Bain de Bretagne, Fri, 8/1/1918.
My dearest Olivia:
I suppose you have certainly received my first letters before this, but I notice that you are very sensible about it when you say the mail might be delayed several weeks. You will know at least that I am doing my part in writing to you, and if my letters feed the fish it is not any fault of mine.
We are looking for more mail soon, since but little has been received from the 1st to the 9th of July. Just think! we are beginning another August. Am glad getting here, but they will finally come.
The war news still continues favorable. The Japs are intervening in Russia. The drive of allies in practically stopped. Can’t see now how Germany will last more than two years. We will undoubtedly be in the fight by Spring or early summer. You must remember that just now we have just as fine a place to live as in Camp Sherman. We have no dust, since we live in the fields. The roads are not so dusty. They are made of limestone. The lanes leading to the farmers’ dwellings are not in very good condition and they must get terribly muddy in winter. The roads are shaded by tress on either side also. And the sun never gets to them.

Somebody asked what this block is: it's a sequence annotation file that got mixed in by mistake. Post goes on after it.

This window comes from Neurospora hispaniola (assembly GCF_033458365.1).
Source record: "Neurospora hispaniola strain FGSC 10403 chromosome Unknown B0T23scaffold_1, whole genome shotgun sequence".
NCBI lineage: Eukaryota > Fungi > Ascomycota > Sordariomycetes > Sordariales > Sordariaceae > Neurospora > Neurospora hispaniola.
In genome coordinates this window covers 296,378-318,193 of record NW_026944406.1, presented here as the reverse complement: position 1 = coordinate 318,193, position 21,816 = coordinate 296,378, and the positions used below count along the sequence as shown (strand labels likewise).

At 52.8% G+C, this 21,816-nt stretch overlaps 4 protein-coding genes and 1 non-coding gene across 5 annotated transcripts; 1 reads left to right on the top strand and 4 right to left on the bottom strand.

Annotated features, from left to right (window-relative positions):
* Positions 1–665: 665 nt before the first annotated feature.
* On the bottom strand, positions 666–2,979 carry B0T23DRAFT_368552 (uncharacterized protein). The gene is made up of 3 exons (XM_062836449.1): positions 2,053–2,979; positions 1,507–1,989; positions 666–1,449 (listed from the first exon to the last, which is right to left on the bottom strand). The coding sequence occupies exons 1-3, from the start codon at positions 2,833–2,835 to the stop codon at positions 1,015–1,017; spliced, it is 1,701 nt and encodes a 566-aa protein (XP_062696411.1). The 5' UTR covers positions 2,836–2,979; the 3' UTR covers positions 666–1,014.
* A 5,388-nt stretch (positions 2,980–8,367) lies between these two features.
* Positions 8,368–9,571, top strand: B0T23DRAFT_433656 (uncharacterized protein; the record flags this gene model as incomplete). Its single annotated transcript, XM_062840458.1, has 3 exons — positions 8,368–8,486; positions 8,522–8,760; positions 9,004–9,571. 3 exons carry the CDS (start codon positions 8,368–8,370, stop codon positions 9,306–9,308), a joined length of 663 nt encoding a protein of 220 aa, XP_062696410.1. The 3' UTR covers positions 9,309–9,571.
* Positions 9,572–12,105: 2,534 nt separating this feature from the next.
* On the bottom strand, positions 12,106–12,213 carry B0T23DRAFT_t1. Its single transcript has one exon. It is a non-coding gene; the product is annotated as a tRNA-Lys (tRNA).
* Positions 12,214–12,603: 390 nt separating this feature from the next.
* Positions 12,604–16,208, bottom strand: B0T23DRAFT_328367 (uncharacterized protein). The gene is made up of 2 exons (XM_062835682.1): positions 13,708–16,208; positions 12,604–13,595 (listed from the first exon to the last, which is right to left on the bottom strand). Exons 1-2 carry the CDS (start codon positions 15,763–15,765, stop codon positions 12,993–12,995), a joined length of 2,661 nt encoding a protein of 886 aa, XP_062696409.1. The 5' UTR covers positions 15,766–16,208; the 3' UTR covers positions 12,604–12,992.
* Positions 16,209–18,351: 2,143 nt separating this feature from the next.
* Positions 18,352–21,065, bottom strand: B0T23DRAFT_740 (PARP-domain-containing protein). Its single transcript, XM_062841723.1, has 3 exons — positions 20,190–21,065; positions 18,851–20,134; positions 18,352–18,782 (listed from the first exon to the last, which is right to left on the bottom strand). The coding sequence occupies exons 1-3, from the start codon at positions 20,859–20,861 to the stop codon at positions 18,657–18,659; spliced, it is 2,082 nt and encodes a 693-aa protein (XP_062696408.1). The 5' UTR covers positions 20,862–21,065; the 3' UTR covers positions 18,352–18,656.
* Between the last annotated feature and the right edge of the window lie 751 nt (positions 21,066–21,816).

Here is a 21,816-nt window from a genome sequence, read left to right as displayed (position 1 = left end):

I suppose, Olive, that when I return to America that you will have everything ready for me when I return. If you decide that you can enjoy yourself better by renting some rooms next summer and having them furnished do so. I suppose that you will hardly want to do it since you can just as well rest at Mothers and I am inclined to think from your letters that you like to stay at mothers. Then too, you hardly know what you are going to do next year. I am not hoping to be home in less than a year and a half. Well, you is ever thinking of you.